D&D 5E 5e consequence-resolution

Regarding setting of DC’s, my goal is not realism but hard choices. I only want to have players roll dice if it is because of a choice they made, over another choice. The DC is too high if the other choice is obviously better, and too low if the other choice is obviously worse.

And if there is no other choice then I have $&#%ed up as DM so they get auto-success.
 

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Hussar

Legend
I have no idea what that means. Success is not guaranteed if the DC is between 10 and 20. I do have people automatically succeed at some things, especially at higher levels if they are trained.

Degrees of success and failure is covered in the DMG. I don't think it applies to every single check. Sometimes you succeed or not.

Such as? We had skill challenges. I still use a similar, but more flexible, structure at times. However, too often that structure as written just ended up in multiple checks by whoever had the highest modifier. The chase rules can give you an idea of how to expand into a more complex scenario, sometimes it applies but other times it does not. If you are attempting to open a lock, how much complexity do you want or need?

If you want to discuss some options, cool. I've given some examples of how I run more complex challenges myself. But just saying "do it better" isn't a discussion, it's a non-starter with nowhere to go.


I've asked for options, different ways of doing things. So far ... not much other than broad assertions with no actual suggestions.
But, you absolutely refuse to actually read or learn about any other systems so, what's the point of giving them? No matter what, you'll just brush it off. The fact that your only reference of a more robust skill system is 4e D&D proves that. I freely admit that a more robust system is not something I can design.

But, yeah, this is not going to go anywhere. I'm done. You win. You are absolutely right, @Oofta, popularity means that something is always better. There is no better system than what we have right now.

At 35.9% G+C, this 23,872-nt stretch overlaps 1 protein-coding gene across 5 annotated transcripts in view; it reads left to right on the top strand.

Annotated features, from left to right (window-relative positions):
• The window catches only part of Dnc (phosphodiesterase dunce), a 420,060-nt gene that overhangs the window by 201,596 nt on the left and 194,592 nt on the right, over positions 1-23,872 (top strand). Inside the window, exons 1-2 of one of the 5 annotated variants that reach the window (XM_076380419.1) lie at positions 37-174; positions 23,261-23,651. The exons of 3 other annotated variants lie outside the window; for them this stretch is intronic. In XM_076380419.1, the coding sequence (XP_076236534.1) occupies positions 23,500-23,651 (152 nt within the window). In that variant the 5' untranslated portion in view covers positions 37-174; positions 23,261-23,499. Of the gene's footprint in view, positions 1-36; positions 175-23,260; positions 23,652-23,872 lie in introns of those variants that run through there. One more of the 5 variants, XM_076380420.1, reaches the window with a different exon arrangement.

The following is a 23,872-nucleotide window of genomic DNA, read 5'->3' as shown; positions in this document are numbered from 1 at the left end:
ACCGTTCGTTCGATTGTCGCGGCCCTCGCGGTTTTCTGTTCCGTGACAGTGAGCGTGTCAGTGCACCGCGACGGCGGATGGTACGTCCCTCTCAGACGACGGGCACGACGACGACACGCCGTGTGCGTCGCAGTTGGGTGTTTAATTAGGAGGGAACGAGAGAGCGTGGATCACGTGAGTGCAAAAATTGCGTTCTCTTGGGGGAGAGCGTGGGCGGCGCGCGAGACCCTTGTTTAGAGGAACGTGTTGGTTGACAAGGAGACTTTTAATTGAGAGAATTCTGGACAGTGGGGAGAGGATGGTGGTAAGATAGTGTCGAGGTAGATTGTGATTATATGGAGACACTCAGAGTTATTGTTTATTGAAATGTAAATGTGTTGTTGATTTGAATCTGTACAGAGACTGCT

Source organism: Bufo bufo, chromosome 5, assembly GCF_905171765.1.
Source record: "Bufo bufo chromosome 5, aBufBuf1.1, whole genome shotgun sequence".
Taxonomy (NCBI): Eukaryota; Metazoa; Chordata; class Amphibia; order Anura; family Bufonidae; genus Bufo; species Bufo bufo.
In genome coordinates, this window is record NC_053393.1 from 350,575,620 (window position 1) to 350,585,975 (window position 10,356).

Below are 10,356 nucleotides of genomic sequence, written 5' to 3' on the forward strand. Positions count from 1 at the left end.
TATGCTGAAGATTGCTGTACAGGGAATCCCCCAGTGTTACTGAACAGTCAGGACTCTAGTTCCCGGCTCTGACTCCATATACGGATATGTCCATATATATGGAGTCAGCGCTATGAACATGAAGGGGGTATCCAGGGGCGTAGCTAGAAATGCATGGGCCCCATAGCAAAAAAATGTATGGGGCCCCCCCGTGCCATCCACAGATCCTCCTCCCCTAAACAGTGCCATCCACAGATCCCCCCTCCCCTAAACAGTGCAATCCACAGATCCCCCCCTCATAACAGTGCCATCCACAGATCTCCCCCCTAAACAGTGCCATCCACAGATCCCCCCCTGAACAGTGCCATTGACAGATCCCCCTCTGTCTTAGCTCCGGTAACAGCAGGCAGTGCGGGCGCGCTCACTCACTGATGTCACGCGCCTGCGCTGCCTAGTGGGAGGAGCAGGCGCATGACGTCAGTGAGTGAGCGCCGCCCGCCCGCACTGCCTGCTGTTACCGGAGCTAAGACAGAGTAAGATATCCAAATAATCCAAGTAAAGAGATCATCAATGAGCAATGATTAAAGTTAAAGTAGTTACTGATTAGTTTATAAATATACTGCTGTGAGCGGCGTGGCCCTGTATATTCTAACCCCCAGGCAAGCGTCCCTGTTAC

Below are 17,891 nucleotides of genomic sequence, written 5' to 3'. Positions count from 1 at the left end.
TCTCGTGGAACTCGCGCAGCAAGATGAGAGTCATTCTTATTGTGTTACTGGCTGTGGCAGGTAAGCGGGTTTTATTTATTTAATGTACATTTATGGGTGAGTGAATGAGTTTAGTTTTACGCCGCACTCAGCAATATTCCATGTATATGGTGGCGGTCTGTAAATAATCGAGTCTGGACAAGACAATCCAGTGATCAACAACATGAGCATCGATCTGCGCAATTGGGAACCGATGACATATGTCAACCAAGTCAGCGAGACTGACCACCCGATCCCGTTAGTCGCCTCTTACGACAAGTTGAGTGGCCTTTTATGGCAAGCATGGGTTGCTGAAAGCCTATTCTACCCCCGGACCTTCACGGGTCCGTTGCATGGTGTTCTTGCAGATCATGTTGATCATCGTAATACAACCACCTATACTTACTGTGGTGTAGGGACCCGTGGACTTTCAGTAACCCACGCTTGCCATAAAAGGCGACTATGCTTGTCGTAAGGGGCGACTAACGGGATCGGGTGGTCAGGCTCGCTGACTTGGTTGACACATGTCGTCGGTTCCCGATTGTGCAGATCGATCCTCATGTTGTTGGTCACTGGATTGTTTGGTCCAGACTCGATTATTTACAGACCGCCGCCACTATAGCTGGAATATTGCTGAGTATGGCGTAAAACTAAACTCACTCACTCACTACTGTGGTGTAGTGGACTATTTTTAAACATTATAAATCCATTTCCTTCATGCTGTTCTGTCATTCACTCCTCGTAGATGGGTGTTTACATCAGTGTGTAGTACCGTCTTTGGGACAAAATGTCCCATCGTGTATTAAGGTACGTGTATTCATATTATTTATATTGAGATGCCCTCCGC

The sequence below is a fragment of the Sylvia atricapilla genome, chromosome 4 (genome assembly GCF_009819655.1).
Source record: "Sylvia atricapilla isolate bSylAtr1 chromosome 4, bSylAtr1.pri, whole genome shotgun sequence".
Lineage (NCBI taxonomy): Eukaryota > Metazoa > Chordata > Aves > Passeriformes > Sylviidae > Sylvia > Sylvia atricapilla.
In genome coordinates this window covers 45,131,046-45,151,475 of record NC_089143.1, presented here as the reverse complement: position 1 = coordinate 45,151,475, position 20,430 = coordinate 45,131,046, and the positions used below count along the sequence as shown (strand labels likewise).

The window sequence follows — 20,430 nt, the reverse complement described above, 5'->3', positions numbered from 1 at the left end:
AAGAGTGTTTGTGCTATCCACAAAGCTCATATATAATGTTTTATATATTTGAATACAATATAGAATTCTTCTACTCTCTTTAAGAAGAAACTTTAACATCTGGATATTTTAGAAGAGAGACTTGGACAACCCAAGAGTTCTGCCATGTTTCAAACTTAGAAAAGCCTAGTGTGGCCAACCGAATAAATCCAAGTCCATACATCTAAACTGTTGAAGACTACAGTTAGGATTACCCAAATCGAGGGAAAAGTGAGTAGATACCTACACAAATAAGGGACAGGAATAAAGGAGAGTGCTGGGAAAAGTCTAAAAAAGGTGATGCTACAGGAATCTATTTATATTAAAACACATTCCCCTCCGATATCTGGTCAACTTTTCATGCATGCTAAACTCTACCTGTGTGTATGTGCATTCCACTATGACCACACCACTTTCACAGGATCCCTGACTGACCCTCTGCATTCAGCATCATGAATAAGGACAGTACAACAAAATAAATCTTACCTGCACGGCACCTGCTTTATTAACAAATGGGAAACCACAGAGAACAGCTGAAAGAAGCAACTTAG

Hussar

Legend
Is combat not the same, though? Roll high to hit a higher AC. It’s not really more complex. What am I missing here?
And, if this was the sum total of all actions that you could take in 5e D&D combat, and that one check was the complete resolution to a combat, you might have a point.

But, yeah, I've made a terrible mistake. This is just far too frustrating and I need to walk away now.
 

Oofta

Legend
But, you absolutely refuse to actually read or learn about any other systems so, what's the point of giving them? No matter what, you'll just brush it off. The fact that your only reference of a more robust skill system is 4e D&D proves that. I freely admit that a more robust system is not something I can design.

But, yeah, this is not going to go anywhere. I'm done. You win. You are absolutely right, @Oofta, popularity means that something is always better. There is no better system than what we have right now.
Well, you absolutely refuse to take two minutes to provide any examples at all or even links to web pages that explain examples. You don’t even specify specific games.

I'm not the one saying that other systems are better or could be adapted to a D&D style of play, you are. What we have works fine for me and I can explain how I use it and why it works for everyone I've ever played with.

Why should I learn other systems when you can't provide any specifics to support your broad assertions?
 

And, if this was the sum total of all actions that you could take in 5e D&D combat, and that one check was the complete resolution to a combat, you might have a point.
IME, very few exploration or social interaction scenes have been handled with a single roll. Nor is "rolling high" the "sum total of all actions" that one can take in 5e D&D exploration or social interaction. Not to mention that the pillars often overlap in our games so scenes are definitely not always an isolation of a single pillar.

I've also experienced all three pillars (yes, including combat) where no rolls were made at all. For example, a mid-level party encounters 5 twig blights on the trail to the Demon Death Cavern™ and they decide to fight them... yeah, I'm not even going to make the players roll. DM: "describe what your characters do to these hapless blights". IMO, sometimes adjudication benefits from complexity of rules and sometimes adjudication benefits from flexibility of rules and sometimes its a bit from column A and a bit from column B.

At the end of the day, I've been around here long enough to know that two posters can look at the exact same thing and one declares "this is garbage" and another declares "this works well"... and they are both right in the context of how their table approaches the game.
 

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